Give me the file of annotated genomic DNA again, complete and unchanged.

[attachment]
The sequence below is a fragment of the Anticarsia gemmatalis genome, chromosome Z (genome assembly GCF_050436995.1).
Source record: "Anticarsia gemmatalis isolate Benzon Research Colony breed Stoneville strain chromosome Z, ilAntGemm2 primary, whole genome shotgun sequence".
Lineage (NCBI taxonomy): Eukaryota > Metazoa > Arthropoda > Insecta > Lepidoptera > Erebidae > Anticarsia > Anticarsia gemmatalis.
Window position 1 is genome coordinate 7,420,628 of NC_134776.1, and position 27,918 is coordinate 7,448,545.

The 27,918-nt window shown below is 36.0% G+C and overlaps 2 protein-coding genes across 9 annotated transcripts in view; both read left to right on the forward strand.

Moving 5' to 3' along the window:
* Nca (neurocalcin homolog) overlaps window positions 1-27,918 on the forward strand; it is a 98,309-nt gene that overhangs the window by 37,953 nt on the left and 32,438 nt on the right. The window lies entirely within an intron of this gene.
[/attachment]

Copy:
The sequence below is a fragment of the Anticarsia gemmatalis genome, chromosome Z (genome assembly GCF_050436995.1).
Source record: "Anticarsia gemmatalis isolate Benzon Research Colony breed Stoneville strain chromosome Z, ilAntGemm2 primary, whole genome shotgun sequence".
Lineage (NCBI taxonomy): Eukaryota > Metazoa > Arthropoda > Insecta > Lepidoptera > Erebidae > Anticarsia > Anticarsia gemmatalis.
Window position 1 is genome coordinate 7,420,628 of NC_134776.1, and position 27,918 is coordinate 7,448,545.

The 27,918-nt window shown below is 36.0% G+C and overlaps 2 protein-coding genes across 9 annotated transcripts in view; both read left to right on the forward strand.

Moving 5' to 3' along the window:
* Nca (neurocalcin homolog) overlaps window positions 1-27,918 on the forward strand; it is a 98,309-nt gene that overhangs the window by 37,953 nt on the left and 32,438 nt on the right. The window lies entirely within an intron of this gene.